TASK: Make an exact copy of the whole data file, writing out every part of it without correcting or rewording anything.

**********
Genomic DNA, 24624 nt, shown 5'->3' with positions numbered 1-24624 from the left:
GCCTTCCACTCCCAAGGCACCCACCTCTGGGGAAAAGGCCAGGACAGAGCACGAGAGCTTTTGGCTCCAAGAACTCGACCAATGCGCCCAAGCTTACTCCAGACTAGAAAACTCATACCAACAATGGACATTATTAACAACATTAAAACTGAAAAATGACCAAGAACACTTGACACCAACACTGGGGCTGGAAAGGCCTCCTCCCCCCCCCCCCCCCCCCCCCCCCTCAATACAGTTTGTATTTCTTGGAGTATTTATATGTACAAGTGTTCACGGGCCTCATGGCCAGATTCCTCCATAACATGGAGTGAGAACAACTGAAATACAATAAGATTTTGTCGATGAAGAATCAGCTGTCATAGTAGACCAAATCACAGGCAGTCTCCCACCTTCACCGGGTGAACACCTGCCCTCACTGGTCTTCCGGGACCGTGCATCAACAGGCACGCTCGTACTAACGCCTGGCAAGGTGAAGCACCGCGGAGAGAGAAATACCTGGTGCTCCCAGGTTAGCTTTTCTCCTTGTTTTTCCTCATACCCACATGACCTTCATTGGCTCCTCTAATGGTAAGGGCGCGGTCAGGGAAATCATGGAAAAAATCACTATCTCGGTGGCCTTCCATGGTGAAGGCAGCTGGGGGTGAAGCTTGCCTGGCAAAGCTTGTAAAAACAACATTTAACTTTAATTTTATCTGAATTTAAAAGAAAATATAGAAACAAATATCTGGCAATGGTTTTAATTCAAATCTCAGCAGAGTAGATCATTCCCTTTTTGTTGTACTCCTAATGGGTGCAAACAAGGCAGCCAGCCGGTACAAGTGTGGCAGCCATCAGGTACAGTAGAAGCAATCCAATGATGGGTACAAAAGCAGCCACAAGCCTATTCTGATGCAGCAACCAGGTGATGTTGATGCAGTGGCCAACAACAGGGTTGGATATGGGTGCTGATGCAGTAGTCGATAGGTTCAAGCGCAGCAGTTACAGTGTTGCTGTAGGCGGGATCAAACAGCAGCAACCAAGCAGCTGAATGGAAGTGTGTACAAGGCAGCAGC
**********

Genomic DNA, 24624 nt, shown 5'->3' with positions numbered 1-24624 from the left:
GCCTTCCACTCCCAAGGCACCCACCTCTGGGGAAAAGGCCAGGACAGAGCACGAGAGCTTTTGGCTCCAAGAACTCGACCAATGCGCCCAAGCTTACTCCAGACTAGAAAACTCATACCAACAATGGACATTATTAACAACATTAAAACTGAAAAATGACCAAGAACACTTGACACCAACACTGGGGCTGGAAAGGCCTCCTCCCCCCCCCCCCCCCCCCCCCCCCTCAATACAGTTTGTATTTCTTGGAGTATTTATATGTACAAGTGTTCACGGGCCTCATGGCCAGATTCCTCCATAACATGGAGTGAGAACAACTGAAATACAATAAGATTTTGTCGATGAAGAATCAGCTGTCATAGTAGACCAAATCACAGGCAGTCTCCCACCTTCACCGGGTGAACACCTGCCCTCACTGGTCTTCCGGGACCGTGCATCAACAGGCACGCTCGTACTAACGCCTGGCAAGGTGAAGCACCGCGGAGAGAGAAATACCTGGTGCTCCCAGGTTAGCTTTTCTCCTTGTTTTTCCTCATACCCACATGACCTTCATTGGCTCCTCTAATGGTAAGGGCGCGGTCAGGGAAATCATGGAAAAAATCACTATCTCGGTGGCCTTCCATGGTGAAGGCAGCTGGGGGTGAAGCTTGCCTGGCAAAGCTTGTAAAAACAACATTTAACTTTAATTTTATCTGAATTTAAAAGAAAATATAGAAACAAATATCTGGCAATGGTTTTAATTCAAATCTCAGCAGAGTAGATCATTCCCTTTTTGTTGTACTCCTAATGGGTGCAAACAAGGCAGCCAGCCGGTACAAGTGTGGCAGCCATCAGGTACAGTAGAAGCAATCCAATGATGGGTACAAAAGCAGCCACAAGCCTATTCTGATGCAGCAACCAGGTGATGTTGATGCAGTGGCCAACAACAGGGTTGGATATGGGTGCTGATGCAGTAGTCGATAGGTTCAAGCGCAGCAGTTACAGTGTTGCTGTAGGCGGGATCAAACAGCAGCAACCAAGCAGCTGAATGGAAGTGTGTACAAGGCAGCAGC